Award-winning blogger TRISH BURGESS writes for you . . .
I rang my mother up last week and my three-year old niece, Lucy, answered the phone.
I asked her if she’d had a lovely Christmas.
“Christmas is over now,” she announced, in a matter-of-fact way, then passed the phone over to her grandma.
My mum and I were quite tickled by this response - she’s only little, but already she’s moved on from the festivities.
There’s such a long build-up to Christmas and it’s over in a flash, leaving you with overflowing bin bags, dried-up satsumas and boxes of chocolates with only the coffee creams remaining. I suspect it’s a different chocolate in your house. Maybe you love coffee creams and have dozens of unwanted hazelnut swirls?
Our traditional family Christmas was a little different this year. Our son, Rory, is no longer a student, so he was only at home for a few days before he had to head back to work in Coventry.
He met with old friends at The Ivy Wall on Christmas Eve, creeping into the house in the early hours of Christmas Day like the Big Man himself. But he’d left us a gift - an empty styrofoam box with a white plastic fork. The remains of tomato ketchup and the pervading smell of vinegar indicated my Santa had needed the restorative power of chips to soak up the sherry.
On Christmas morning, Dougie and I were first up, looking at our watches, waiting excitedly for our son to wake up. Gone are the days when he would burst into our room at some ungodly hour asking ‘”Has Santa been?”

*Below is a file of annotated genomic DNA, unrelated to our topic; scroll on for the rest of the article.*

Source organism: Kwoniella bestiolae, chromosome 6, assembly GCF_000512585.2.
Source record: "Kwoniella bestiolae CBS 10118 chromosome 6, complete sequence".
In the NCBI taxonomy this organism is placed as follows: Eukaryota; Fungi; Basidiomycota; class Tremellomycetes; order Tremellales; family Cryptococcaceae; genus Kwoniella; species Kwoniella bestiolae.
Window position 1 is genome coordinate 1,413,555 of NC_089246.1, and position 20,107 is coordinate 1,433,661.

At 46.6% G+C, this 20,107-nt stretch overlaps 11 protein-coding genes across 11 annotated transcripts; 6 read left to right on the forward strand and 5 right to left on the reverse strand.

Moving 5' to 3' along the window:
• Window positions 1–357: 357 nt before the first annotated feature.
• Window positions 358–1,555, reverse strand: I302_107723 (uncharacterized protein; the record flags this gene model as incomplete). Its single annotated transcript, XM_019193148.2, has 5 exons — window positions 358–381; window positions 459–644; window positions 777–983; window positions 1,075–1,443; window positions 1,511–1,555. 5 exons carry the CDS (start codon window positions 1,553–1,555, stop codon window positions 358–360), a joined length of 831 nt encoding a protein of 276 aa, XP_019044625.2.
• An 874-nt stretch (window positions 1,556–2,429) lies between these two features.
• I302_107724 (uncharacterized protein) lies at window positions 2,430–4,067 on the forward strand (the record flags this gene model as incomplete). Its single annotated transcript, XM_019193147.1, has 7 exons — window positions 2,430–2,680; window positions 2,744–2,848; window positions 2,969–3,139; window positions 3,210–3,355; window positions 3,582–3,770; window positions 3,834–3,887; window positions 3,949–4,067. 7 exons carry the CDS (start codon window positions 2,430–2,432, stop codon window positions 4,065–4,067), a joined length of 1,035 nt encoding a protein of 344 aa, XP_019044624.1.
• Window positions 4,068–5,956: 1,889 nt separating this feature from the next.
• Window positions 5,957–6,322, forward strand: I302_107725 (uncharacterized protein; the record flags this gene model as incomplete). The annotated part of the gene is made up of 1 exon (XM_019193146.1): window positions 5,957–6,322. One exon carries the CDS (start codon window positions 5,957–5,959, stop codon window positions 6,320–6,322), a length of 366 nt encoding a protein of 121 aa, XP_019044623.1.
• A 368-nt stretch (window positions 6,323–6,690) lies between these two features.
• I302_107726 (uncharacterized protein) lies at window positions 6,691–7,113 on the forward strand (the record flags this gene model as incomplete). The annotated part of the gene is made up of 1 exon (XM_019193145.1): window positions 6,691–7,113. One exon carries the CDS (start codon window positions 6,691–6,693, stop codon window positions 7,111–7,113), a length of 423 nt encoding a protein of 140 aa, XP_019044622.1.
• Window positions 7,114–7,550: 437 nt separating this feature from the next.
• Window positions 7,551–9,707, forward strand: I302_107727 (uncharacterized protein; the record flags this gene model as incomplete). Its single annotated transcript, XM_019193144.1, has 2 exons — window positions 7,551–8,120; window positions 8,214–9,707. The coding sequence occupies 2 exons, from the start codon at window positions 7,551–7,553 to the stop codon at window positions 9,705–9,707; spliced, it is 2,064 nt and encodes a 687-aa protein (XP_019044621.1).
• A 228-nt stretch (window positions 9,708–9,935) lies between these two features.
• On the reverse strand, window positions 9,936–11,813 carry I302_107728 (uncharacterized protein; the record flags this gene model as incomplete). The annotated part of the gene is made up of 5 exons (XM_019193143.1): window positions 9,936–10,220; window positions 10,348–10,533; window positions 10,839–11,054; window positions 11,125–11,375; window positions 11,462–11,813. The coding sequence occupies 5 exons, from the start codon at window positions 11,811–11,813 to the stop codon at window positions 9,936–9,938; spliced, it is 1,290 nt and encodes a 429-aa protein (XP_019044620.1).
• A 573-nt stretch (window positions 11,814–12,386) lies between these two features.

He no longer shakes and pokes presents under the tree. I do that now, and my own son has to stop me from opening presents before December 25. “Put it back under the tree, Mum!”
Dougie took charge of the Christmas lunch. It’s like having Gordon Ramsay in your home for the day; lots of bossing about and only a little less sweary. With me pretending to be Nigella, adding cranberries to the red cabbage and pomegranate juice to the Prosecco, it was a veritable celebrity kitchen.
Dougie likes the prep; give him a knife and he’ll chop things all day. He just needs reminding when to stop chopping and start cooking. Rory is well aware of this and one of his presents to his dad this year was a book, “50 Things to do with a Penknife”.
I’ve noticed there’s a chapter on whittling fruit and vegetables, so maybe next year we’ll have courgette peacock tails, a cucumber chain and a musical carrot flute. Heaven forbid.
The entertainment this year came in the form of ‘Obama Llama’, a very funny game which involves working out a rhyme from a description. For example, ‘a morning TV presenter creating a wobbly pudding’ is ‘Lorraine Kelly making a jelly’. Players also have to act out the rhymes. My charade of ‘Sinitta eating a fajita’ was only just eclipsed by Dougie’s Oscar-winning ‘Sting in a G-String’.
This is what Christmas memories are made of...
You can read Trish’s blog at www.mumsgoneto.co.uk